Four years ago this month, during a plenary legislative session carried live on the national broadcaster, the president of the National Assembly in Burundi pointedly asked MP Fabien Banciryanino if he was “suicidal”. The veiled threat, couched as a jest, followed Banciryanino’s vehement objection to Burundi pulling out of the Rome Statute that established the International Criminal Court (ICC).
His objection was not driven by a belief in some fancy internationalism. He asked a rather simple question: would quitting the ICC end the heinous crimes that had come to characterise then president Pierre Nkurunziza’s contentious third term?
Four years, a controversial election and a new head of state later, the Honourable Fabien Banciryanino (who truly deserves the honorific) has been arbitrarily arrested, detained and subjected to degrading treatment while in detention simply because the truth teller never yielded to fear.
He spent his legislative tenure pursuing facts and meticulously documenting cases of extrajudicial killings, enforced disappearances and abusive detentions. At every opportunity, he doggedly asked government ministers to respond to each case he uncovered — a role other legislators seem to have abdicated to exiled civil society activists.
The most admired and widely commented moment of Banciryanino’s legislative career came toward the end of the 2015-2020 legislature. In February, he offered the strongest opposition to a Bill that aimed to christen Nkurunziza the “Supreme Guide of Patriotism”. The Bill unsurprisingly passed (Nkurunziza’s party had total control of the National Assembly following the undemocratic 2015 elections.) Banciryanino, the legislator who had painstakingly documented countless politically motivated killings and enforced disappearances over five years, could not fathom why Nkurunziza would be a guide to anyone, let alone supreme, and of patriotism at that.
In a calm and composed three-minute monologue that has since gone viral, Banciryanino also questioned Nkurunziza’s economic record. After 15 years, the president, who died of a heart attack in June this year, left Burundi one of the most corrupt and among the three poorest countries in the world (with a meagre gross domestic product per capita of $261 a year). Banciryanino concluded that Nkurunziza, at best, had failed as a head of state or, worst, could face prosecution. (The ICC has an open investigation into crimes committed in Burundi since April 26 2015.)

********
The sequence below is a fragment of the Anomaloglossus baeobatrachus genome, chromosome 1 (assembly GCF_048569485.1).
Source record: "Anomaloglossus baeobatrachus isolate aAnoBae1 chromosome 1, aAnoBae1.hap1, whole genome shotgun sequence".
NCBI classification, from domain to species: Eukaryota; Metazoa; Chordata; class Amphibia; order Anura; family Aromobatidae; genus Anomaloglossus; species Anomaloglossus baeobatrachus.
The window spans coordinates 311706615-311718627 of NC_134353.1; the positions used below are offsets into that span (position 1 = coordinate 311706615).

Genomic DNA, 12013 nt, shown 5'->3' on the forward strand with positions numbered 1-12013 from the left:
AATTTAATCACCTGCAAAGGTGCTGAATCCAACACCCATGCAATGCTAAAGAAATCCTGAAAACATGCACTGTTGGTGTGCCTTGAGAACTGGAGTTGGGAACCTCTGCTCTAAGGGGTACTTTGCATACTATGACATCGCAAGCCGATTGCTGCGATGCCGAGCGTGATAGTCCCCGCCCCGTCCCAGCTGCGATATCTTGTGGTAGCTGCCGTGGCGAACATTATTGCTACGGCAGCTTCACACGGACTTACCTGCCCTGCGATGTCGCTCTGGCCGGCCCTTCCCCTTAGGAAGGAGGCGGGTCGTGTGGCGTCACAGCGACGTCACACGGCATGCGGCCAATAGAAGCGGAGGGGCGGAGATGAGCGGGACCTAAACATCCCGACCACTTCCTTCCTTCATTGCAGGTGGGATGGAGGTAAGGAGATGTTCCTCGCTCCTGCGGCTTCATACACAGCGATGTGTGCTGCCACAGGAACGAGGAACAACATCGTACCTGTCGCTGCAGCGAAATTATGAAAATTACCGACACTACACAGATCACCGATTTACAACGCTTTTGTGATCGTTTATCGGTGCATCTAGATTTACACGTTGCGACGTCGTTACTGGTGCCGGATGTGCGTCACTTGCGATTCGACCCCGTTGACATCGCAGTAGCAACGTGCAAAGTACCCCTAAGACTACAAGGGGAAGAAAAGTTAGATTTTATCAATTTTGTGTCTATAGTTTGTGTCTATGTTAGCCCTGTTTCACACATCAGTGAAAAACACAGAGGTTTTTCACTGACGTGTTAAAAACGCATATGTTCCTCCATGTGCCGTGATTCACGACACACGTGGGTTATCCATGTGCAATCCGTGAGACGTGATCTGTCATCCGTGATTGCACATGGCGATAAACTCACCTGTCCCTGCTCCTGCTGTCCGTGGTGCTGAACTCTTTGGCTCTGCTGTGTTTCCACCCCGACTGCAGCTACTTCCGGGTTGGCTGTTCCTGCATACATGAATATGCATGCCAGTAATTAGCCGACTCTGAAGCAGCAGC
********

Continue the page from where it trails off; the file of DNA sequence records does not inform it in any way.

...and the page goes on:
It is this intervention on the “Supreme Guide of Patriotism” Bill that has Banciryanino languishing in the notorious Mpimba central prison in Bujumbura since earlier this month, in a violation of Burundi’s constitution and National Assembly’s bylaws that stipulate that a member of the National Assembly cannot be prosecuted for statements made during legislative debates.
In a letter that recalled his constitutional protections as a former legislator, Banciryanino pleaded with Burundi’s Independent National Human Rights Commission to intervene on his behalf.
There is little hope that the commission will act. It has shied away from human rights violations that resulted from politically sensitive cases. In 2018, it lost its grade A independence status when “the United Nations found that it no longer fully respected its mandate as an independent institution for the protection and promotion of human rights”.
Charged with threatening state security, slander and rebellion, Banciryanino joins a growing list of political prisoners in Burundi. He will need sustained international advocacy and solidarity if he is to ever be free again. All who believe in the sacrosanct separation of powers and the independence of the legislative branch should be outraged by his unjust detention.
The persecution of Banciryanino is a further blow to anyone who had hoped that President Évariste Ndayishimiye’s regime would usher in a new era. The same climate that made it suicidal to disagree with Nkurunziza’s wishes still reigns.
Thierry Uwamahoro is a member of the Burundian diaspora in the United States, with a background in elections-related projects for the National Democratic Institute for International Affairs and the International Republican Institute